Scientists are harnessing the power of bubbles to kill biofilms, the slimy colonies of microbes coating medical equipment that lead to about 80 percent of all medical infections.
Traditional disinfectants and antibiotics cannot effectively penetrate a biofilm’s tough surface. To solve this, a team from the University of Illinois at Urbana-Champaign has created a new system that propels tiny particles through the surfaces of stiff microbial films using bubbles, ultimately killing the microbes living inside.
The researchers used diatoms—small skeletons of algae—loaded with an oxygen-generating chemical to destroy the microbes. The new system uses naturally abundant diatoms, hydrogen peroxide and small oxygen-generating sheets of manganese oxide.
“We could have fabricated a particle using 3D printers, but luckily nature already provided us with a cheap and abundant option in diatoms,” co-author and postdoctoral researcher Yongbeom Seo said in a statement. “The species of diatom we selected are hollow, highly porous and rod-shaped, providing a lot of surface area for the bubbles to form and a channel for the bubbles to escape.”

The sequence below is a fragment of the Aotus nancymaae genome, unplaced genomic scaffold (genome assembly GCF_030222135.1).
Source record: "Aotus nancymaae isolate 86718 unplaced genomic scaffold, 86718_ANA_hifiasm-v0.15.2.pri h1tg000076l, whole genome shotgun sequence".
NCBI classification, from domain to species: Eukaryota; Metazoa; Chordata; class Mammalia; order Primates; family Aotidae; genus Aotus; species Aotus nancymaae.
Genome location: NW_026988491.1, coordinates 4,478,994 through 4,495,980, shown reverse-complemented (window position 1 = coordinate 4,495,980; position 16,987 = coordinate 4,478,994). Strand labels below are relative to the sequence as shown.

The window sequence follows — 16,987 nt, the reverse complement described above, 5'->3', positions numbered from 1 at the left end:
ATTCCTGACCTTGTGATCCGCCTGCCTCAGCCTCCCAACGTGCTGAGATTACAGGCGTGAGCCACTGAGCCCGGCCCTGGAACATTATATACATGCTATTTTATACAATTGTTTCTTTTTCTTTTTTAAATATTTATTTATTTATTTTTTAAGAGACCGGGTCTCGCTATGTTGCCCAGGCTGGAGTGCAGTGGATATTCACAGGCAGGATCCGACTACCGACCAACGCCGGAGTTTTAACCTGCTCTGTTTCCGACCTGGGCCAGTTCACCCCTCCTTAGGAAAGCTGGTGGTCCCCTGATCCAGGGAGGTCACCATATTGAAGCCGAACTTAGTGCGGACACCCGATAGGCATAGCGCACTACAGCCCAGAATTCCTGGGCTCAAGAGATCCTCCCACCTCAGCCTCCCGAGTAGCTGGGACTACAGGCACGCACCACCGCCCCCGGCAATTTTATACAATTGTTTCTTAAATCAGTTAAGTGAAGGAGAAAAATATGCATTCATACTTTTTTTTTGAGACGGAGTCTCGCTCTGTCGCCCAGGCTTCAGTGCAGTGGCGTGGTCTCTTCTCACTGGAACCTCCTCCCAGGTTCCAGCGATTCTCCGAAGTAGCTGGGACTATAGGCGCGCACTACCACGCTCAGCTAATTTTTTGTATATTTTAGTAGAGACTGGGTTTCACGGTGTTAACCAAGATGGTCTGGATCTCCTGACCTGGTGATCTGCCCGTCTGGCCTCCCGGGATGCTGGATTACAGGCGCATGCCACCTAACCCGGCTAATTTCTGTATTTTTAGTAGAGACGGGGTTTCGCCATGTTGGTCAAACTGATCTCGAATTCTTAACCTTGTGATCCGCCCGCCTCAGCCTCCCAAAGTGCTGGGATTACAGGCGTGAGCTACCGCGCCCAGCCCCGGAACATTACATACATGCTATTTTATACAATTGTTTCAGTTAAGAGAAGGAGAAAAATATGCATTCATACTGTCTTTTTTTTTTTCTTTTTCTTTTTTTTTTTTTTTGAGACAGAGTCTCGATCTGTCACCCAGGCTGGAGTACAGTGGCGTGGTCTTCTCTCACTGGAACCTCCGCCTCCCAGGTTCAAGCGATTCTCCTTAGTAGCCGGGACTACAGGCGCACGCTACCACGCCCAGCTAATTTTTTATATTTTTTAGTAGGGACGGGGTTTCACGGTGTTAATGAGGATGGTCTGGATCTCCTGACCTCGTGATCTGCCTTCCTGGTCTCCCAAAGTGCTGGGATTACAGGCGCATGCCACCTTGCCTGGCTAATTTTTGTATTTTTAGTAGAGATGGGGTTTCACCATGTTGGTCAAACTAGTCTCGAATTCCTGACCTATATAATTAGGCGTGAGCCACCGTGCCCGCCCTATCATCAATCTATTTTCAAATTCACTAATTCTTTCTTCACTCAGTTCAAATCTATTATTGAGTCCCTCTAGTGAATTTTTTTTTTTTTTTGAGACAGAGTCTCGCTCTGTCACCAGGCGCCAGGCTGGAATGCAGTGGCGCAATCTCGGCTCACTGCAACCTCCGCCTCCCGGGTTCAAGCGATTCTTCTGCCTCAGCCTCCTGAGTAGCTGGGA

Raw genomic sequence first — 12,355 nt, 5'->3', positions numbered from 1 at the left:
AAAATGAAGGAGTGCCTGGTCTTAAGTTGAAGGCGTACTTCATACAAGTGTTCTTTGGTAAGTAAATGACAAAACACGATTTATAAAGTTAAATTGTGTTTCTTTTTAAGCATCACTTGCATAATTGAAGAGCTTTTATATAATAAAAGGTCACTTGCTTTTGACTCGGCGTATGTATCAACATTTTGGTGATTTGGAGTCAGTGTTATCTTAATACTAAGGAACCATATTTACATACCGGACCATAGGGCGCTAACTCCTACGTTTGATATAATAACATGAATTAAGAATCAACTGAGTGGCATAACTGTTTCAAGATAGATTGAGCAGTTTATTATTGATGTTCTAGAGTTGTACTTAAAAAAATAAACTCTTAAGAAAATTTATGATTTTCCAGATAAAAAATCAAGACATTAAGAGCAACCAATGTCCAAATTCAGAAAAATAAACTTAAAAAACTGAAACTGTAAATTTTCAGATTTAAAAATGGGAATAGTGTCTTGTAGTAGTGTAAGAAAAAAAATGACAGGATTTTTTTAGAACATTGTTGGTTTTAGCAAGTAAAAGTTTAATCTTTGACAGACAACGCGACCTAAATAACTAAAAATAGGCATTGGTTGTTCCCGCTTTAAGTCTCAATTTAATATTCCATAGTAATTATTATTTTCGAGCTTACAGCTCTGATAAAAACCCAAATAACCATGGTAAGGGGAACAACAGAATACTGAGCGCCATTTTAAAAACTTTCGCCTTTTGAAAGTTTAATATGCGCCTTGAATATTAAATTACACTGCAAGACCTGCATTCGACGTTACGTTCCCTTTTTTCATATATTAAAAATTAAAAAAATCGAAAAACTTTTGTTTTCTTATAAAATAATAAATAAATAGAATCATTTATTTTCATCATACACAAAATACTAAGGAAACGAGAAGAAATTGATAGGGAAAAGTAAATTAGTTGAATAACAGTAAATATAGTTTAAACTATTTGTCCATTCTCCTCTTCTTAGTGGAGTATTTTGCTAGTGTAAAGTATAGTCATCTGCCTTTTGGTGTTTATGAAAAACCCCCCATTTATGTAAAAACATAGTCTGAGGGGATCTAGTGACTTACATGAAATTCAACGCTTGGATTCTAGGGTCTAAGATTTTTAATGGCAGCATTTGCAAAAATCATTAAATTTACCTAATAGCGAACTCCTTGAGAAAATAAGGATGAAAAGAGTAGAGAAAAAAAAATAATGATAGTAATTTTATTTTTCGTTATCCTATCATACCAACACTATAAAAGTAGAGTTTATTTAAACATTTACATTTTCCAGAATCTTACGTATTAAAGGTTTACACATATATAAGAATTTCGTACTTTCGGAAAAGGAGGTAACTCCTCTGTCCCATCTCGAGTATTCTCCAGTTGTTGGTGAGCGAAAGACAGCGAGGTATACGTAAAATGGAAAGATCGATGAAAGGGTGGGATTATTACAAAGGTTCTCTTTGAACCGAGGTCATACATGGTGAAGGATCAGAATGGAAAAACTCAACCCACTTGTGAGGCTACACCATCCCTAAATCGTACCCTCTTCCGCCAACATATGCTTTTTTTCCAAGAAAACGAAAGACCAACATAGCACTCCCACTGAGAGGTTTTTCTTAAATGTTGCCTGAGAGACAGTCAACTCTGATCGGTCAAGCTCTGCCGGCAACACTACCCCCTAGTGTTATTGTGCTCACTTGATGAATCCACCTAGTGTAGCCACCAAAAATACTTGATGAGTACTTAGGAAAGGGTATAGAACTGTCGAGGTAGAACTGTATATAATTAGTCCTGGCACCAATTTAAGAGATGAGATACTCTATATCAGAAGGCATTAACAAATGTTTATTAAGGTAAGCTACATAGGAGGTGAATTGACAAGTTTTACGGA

A chemical reaction occurs within the empty space inside of the diatom between the hydrogen peroxide and the manganese oxide nanosheets, which results in a flourish of microbubbles that flow through the tiny channel and propel the rigid diatoms forward with enough force to break up the tough surface and internal structure of the biofilms.
“We dope the particles with nanosheets of manganese oxide, then mix them with hydrogen peroxide and apply that to the surface of the biofilm,” co-author Hyunjoon Kong, a professor of chemical and biomolecular engineering and a Carle Illinois College of Medicine affiliate, said in a statement. “Once the diatoms break through to the internal structure of the biofilm, they continue to expel bubbles and facilitate the entry of hydrogen peroxide, which is an effective disinfectant against bacteria and fungus.”
Microbial films, which often coat medical devices, household items and infrastructure like the inside of water supply pipes, are held together by internal scaffolds, enabling them to cling to surfaces on contact.
According to the researchers, there are many applications for the new technology, including using the system to remove dental plaque.
The study was published in ACS Applied Materials & Interfaces.